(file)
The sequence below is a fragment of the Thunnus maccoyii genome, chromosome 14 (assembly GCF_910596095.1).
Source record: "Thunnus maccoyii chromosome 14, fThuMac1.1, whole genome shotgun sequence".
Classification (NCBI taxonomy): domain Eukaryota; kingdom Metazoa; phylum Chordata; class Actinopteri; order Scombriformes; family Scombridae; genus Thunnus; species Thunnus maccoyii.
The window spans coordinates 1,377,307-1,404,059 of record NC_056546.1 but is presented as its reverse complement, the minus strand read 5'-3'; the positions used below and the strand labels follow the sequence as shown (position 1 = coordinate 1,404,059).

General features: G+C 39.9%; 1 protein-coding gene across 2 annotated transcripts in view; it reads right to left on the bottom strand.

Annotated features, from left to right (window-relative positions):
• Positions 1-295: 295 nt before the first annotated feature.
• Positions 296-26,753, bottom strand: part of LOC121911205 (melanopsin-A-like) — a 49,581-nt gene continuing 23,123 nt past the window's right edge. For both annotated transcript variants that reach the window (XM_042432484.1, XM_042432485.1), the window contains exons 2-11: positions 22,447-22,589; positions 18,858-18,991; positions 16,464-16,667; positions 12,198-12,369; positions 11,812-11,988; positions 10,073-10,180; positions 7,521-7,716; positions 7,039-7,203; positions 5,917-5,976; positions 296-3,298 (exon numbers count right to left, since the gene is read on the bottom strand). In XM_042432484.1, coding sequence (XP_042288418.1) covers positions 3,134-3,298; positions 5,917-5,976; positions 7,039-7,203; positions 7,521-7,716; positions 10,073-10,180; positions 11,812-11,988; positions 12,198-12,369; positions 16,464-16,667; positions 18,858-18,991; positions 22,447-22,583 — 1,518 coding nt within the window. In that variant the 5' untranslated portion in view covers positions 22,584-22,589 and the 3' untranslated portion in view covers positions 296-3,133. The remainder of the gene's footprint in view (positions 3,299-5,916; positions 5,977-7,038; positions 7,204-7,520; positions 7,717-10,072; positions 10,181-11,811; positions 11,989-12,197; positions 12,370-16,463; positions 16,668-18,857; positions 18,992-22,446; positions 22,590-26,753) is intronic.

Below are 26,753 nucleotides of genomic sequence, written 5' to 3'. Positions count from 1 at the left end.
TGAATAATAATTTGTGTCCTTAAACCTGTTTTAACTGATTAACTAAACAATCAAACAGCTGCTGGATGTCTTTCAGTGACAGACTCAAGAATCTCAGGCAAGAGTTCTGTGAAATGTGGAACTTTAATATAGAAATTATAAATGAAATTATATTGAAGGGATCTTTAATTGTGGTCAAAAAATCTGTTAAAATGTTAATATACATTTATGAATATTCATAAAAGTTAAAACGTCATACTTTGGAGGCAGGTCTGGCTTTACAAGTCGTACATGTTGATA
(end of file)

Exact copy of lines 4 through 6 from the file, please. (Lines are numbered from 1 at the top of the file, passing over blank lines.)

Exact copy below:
The window spans coordinates 1,377,307-1,404,059 of record NC_056546.1 but is presented as its reverse complement, the minus strand read 5'-3'; the positions used below and the strand labels follow the sequence as shown (position 1 = coordinate 1,404,059).

General features: G+C 39.9%; 1 protein-coding gene across 2 annotated transcripts in view; it reads right to left on the bottom strand.

Annotated features, from left to right (window-relative positions):